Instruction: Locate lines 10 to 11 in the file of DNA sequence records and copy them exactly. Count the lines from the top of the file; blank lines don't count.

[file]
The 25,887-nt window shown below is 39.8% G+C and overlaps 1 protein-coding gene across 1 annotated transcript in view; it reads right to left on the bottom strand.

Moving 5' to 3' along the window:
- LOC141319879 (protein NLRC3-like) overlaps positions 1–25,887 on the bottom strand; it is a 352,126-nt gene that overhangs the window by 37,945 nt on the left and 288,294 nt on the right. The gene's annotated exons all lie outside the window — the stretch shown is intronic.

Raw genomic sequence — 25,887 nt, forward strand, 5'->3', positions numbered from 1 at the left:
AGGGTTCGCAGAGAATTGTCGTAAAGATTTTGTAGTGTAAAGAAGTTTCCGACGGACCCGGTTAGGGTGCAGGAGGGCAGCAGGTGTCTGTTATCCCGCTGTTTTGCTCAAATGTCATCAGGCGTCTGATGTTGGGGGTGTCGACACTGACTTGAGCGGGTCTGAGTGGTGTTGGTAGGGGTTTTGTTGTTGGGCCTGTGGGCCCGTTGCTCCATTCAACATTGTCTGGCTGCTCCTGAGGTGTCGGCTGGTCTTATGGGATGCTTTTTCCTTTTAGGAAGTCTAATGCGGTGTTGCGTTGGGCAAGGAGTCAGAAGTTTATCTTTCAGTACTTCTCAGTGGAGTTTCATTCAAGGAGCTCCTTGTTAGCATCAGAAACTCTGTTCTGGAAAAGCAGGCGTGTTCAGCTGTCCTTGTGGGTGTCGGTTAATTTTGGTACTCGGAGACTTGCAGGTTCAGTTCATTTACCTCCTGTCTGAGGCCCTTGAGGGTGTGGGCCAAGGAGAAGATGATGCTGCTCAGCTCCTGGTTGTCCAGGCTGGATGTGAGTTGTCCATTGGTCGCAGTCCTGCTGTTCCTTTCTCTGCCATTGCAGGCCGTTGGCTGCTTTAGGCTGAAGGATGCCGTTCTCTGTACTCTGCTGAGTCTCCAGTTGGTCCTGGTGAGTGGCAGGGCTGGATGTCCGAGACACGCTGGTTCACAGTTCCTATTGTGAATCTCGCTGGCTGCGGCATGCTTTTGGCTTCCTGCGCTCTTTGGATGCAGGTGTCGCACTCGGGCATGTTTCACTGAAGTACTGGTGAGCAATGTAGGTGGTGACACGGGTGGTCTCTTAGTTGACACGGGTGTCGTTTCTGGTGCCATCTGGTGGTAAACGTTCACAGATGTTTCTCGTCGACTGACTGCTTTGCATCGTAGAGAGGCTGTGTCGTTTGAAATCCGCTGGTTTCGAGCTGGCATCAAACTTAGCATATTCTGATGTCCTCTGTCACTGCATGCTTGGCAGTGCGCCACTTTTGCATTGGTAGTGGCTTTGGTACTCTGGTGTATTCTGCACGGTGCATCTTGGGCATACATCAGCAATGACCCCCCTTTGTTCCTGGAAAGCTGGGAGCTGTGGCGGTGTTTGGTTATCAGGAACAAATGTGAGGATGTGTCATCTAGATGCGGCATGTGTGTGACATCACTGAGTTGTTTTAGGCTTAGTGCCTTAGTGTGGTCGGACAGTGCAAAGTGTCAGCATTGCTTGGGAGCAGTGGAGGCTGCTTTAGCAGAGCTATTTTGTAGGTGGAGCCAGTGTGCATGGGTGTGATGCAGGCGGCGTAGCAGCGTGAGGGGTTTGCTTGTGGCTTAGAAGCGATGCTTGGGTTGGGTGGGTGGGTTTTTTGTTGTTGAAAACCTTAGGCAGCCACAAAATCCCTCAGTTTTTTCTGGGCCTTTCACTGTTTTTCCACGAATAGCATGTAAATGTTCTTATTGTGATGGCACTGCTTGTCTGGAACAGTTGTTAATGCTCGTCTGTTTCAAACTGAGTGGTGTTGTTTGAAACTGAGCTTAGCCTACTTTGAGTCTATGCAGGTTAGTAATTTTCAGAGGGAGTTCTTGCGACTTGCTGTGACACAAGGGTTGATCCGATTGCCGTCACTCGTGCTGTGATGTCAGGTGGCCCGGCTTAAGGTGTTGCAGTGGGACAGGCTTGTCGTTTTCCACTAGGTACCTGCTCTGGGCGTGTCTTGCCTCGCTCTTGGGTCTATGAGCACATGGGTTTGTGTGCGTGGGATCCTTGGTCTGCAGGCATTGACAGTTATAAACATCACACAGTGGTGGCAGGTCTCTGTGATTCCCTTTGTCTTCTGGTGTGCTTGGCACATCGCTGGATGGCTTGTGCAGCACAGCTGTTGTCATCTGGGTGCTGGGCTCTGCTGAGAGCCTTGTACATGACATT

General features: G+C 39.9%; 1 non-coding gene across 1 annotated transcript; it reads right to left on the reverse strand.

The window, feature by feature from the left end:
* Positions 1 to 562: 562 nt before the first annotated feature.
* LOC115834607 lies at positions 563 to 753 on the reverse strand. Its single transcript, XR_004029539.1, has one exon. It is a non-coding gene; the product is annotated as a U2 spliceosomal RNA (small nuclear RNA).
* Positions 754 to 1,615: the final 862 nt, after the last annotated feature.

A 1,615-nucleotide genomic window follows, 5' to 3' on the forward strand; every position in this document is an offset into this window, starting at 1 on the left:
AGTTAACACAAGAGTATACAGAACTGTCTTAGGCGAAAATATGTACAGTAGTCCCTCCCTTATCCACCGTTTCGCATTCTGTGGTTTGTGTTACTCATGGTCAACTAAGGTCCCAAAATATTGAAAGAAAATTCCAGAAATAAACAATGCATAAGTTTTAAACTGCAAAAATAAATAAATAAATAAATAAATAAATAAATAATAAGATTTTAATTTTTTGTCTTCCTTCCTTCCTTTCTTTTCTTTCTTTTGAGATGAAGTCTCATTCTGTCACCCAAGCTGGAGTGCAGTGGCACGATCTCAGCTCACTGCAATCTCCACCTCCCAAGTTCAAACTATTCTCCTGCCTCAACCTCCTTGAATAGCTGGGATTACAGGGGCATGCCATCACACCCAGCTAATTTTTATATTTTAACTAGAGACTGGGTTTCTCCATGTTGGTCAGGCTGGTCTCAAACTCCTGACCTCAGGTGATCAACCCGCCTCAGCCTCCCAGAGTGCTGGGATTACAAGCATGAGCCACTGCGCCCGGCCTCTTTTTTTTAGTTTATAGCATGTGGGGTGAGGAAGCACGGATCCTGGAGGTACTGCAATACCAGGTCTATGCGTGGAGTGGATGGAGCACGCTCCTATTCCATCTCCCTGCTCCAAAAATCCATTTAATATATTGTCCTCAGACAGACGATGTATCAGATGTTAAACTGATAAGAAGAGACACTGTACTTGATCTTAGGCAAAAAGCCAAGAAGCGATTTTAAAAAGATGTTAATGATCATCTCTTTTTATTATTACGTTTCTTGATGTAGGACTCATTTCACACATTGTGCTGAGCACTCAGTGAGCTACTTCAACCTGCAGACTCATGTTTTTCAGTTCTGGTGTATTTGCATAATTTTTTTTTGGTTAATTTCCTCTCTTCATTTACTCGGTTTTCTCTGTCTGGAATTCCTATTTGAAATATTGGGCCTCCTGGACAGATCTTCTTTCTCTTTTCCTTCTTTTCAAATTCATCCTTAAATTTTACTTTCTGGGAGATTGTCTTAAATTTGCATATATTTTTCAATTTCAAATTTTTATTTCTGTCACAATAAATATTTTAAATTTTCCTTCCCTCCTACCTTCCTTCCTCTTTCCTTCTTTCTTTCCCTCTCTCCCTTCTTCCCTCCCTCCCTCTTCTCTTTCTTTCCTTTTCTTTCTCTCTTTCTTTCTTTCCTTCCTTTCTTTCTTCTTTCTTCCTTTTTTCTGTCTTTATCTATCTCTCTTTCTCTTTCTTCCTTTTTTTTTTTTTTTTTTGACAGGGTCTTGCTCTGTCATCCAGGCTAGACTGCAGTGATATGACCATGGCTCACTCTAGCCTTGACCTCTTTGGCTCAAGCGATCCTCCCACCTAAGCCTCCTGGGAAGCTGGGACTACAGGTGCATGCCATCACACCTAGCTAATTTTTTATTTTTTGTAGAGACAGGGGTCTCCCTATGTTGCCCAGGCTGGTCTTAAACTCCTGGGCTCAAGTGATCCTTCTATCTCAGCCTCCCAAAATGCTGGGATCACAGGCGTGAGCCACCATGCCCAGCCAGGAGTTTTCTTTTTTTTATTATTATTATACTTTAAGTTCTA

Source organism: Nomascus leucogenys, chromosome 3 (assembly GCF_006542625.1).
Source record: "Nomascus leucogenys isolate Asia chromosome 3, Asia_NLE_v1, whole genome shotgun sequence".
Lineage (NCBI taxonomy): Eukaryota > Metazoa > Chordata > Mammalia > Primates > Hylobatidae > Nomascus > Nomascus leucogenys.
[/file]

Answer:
* Positions 754 to 1,615: the final 862 nt, after the last annotated feature.

A 1,615-nucleotide genomic window follows, 5' to 3' on the forward strand; every position in this document is an offset into this window, starting at 1 on the left: